There are two more substantial scores in Mark Elder’s programme. He offers the three Nocturnes, recorded live in concert. ’Nuages’ is the first music we hear on the CD and it makes a very favourable impression. The orchestra plays the music with great sensitivity and Elder’s scrupulous balancing means that the diaphanous textures are beautifully realised. I’m less convinced by ‘Fêtes’, though the playing is no less admirable. The problem lies in Elder’s tempi, all of which are on the cautious side. In the outer sections I miss the vivacious gaiety that, for example, Stéphane Denève conveys in his fine recording (review). In the central section, which begins with almost inaudible distant trumpets in Elder’s performance, the tempo is, once again, just a bit ponderous. With Denève the marching band has more of a spring in its step. ‘Sirènes’ is much more successful. The combined upper voices of the Hallé Choir and Hallé Youth Choir make a wonderfully seductive sound while the orchestra displays great subtlety in depicting Debussy’s delicate tone painting. This is a gently voluptuous performance.

The programme concludes with La Damoiselle Élue. Debussy completed this score in 1888, the same year in which, Roger Nichols reminds us, he journeyed to Bayreuth to hear Parsifal. Debussy’s score bears evidence of the spell cast over him by Wagner’s last opera. La Damoiselle Élue is a setting, in French translation, of verses from The Blessed Damozel by Dante Gabriel Rossetti. It’s very disappointing that neither the text nor a translation is included in the booklet: I would have thought this would be viewed as essential given that the words will be unfamiliar to many listeners. Nonetheless, one can enjoy the performance of music which, in Roger Nichols’ words, “exudes a precarious and rather unsettling sensuality”.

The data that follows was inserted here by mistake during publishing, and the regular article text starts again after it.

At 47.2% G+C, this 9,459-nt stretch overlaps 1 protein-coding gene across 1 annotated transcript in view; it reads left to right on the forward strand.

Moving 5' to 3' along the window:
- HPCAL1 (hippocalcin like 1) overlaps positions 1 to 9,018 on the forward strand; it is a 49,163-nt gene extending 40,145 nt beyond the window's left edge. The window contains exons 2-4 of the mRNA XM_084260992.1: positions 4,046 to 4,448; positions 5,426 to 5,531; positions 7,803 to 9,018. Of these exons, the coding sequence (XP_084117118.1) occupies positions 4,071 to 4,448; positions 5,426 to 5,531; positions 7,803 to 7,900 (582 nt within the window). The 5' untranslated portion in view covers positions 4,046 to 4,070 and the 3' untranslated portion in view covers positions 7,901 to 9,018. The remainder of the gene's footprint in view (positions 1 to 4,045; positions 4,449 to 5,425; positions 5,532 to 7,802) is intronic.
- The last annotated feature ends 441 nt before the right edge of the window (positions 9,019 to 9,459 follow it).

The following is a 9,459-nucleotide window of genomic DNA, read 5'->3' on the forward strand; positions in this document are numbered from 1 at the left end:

The orchestral opening is exceptionally well played by the Hallé; their sound is refined and they depict Debussy’s colours beautifully. Nowhere is the refinement better illustrated than at 3:36 where we hear a flute solo of virginal purity cushioned by a velvet carpet of hushed string tone. When the female choir enters (4:38) the sound they produce is ideally chaste. The two soloists, Sophie Bevan and Anna Stéphany are highly expressive and the sound that each produces is lovely. La Damoiselle Élue is a fairly early work in which Debussy was still working towards the mastery of his fully-formed style but there’s a great deal to delight the listener, especially in a performance as good as this one. Elder’s reading of the music is ideally sculpted and caringly expressive; the performance bespeaks fastidious rehearsal preparation allied with a fine feel for Debussy’s idiom.

This is an enjoyable and rewarding Debussy collection. With the exception of the Nocturnes it appears that all the recordings were made under studio conditions. Though the recordings were made at different times and in two different locations engineer Steve Portnoi has obtained excellent results which do justice both to the music and to the performances. As I said, the lack of texts for La Damoiselle Élue is a major blemish but, on the other hand, Roger Nichols provides expert notes.

John Quinn

Previous review: Richard Hanlon